Back to film. When I came off that screen, I rushed my shot. Next time out, he’ll create separation from his defender, then rise up. “He’s one of those guys that can pick any thing up he sees, and implement it the next day,” says Harvey.
On quick turnarounds: In Eastern’s exhibition game, Harvey finished with 7 assists. But he also had 7 turnovers. “I was making boneheaded mistakes, stuff I shouldn’t have done,” he says. So, he went to the tape. He watched each turnover with Legans, “at least 100 times,” to the assistant’s reckoning. The bad habits that led to mistakes were quickly excised.
In the next two games, Harvey committed just one turnover in 75 minutes. He’s more than doubled his assists from a season ago. And after each game, he’ll head to the weight room. “He’s wiry strong now,” says Legans of Harvey, who clocks in at 185 pounds. “He’s not gonna get pushed off his spot on the court.”
The increased strength is part and parcel of Harvey’s astounding start to this season. Through the first three games, he was better from beyond the arc (15-26, 58 percent), than he was from the field (57 percent). In a November 23 road game at No. 22 SMU, the Mustangs, fully aware of Harvey’s shooting prowess, ran him off the perimeter. So, Harvey got going with some tough finishes off the bounce, in traffic. Hayford’s offense blurs the guard positions, with relentless movement and dribble-weave action, so Harvey is known around Cheney as a “1.5 guard.” He can run point or work off the ball.
The tough thing about guarding a shooter like Harvey, explains Legans, is having to chase him off screens. “But,” Legans notes, stipulating one of the things that separates Harvey from the typical top collegiate shooter, “Tyler can handle the ball. When he comes off screens, he can facilitate or shoot the three at a high percentage.”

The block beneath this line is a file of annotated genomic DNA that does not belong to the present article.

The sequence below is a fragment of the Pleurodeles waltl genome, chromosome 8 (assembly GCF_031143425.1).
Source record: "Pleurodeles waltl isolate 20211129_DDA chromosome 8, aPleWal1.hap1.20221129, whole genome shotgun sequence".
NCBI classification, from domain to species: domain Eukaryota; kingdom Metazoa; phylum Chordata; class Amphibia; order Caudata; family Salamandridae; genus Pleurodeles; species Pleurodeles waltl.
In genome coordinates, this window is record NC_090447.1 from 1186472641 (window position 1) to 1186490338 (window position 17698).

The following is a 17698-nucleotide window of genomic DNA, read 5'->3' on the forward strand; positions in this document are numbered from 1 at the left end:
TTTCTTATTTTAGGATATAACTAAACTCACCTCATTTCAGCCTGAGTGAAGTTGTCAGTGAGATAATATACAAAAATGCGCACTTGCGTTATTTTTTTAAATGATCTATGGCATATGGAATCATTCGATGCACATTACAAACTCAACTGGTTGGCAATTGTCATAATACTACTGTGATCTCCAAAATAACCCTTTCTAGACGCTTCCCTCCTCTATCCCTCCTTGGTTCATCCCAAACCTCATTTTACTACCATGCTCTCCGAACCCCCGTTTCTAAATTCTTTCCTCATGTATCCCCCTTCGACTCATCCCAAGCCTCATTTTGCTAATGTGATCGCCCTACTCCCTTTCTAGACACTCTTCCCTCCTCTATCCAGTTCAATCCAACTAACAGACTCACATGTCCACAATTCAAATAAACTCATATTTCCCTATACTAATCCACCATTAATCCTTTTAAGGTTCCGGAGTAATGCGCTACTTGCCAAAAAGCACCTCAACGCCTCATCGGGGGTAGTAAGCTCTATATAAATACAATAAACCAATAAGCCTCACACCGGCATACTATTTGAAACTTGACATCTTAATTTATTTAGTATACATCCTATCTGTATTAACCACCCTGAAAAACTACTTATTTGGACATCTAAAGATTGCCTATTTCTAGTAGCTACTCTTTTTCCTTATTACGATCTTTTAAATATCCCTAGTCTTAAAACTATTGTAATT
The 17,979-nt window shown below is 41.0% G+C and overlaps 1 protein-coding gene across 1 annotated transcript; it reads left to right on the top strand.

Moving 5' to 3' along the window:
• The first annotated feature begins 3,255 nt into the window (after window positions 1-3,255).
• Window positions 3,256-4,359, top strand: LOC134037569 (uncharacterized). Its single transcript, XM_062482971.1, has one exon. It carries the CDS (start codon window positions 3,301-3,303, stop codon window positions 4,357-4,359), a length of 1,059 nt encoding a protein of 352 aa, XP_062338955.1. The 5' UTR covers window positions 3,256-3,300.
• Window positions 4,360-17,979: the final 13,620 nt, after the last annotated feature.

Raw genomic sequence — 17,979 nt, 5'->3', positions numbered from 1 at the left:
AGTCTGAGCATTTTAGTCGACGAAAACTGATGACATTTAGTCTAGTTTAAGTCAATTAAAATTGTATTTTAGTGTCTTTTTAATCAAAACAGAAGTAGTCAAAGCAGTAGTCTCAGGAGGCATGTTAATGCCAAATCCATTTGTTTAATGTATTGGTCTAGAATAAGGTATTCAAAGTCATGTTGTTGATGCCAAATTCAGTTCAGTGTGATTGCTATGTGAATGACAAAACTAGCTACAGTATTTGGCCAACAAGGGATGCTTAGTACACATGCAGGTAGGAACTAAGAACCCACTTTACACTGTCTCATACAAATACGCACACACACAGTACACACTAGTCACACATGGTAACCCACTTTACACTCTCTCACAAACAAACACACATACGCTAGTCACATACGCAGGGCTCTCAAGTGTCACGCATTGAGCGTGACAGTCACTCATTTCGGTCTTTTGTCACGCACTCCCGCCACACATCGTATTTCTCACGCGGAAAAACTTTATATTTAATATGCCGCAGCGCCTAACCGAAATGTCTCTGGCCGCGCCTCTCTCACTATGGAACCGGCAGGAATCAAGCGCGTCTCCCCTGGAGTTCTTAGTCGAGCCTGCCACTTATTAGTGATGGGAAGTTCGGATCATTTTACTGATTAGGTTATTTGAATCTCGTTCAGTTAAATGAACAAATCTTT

In the second half against the Mustangs, he found his space and hit 4 threes—including a pair in quick succession that brought the Eagles within five points with just a minute, 20 seconds to play. In the eventual 77-68 loss, Harvey finished with 24 points, 4 rebounds and 4 assists.
“The neat thing,” says Hayford, “is Tyler’s mindset, as he’s starting his junior year, having led the Big Sky in scoring, is just as hungry as that desire he had three years ago, when he wanted to prove he was a DI player.”
Ergo: the 10 missed threes, and those three missed free throws, and those three turnovers against SMU will be addressed—likely, as soon as Harvey got on the flight to Indiana, where Harvey dropped 25 points in the Eagles’ 88-86 upset over the Hoosiers on Monday night.
“I have really high expectations for Tyler,” says Hayford. “After he finished his freshman season so strongly, I coached him to be the best guard in the Big Sky. Now the challenge is to have him considered as the best mid-major guard in the country.”
Those expectations coincide with increased ones for Eastern. The Eagles finished ’13-14 as the winningest team in 26 years not to make the Big Sky conference tournament. (The Eagles finished eighth; only the top seven teams go, and that seventh-place team, Sacramento State, which finished with a matching 10-10 conference record, got in thanks to a tiebreaker on the final day of the regular season.)
This past offseason, Harvey says the entire team stayed on campus to prepare for a run at a first NCAA Tournament bid since ’04. “We knew our goals, how we’d felt at the end of last season,” he says. “We’re older and more mature, but we have to prove it.”
A final note toward Steph Curry. Legans will sift through NBA rosters and marvel at the number of players with similar paths to the Golden State guard. Guys who didn’t have renown given to them. How that made them work harder than hell to get it.
In an age where hype comes cheap, maybe that ain’t such a bad thing.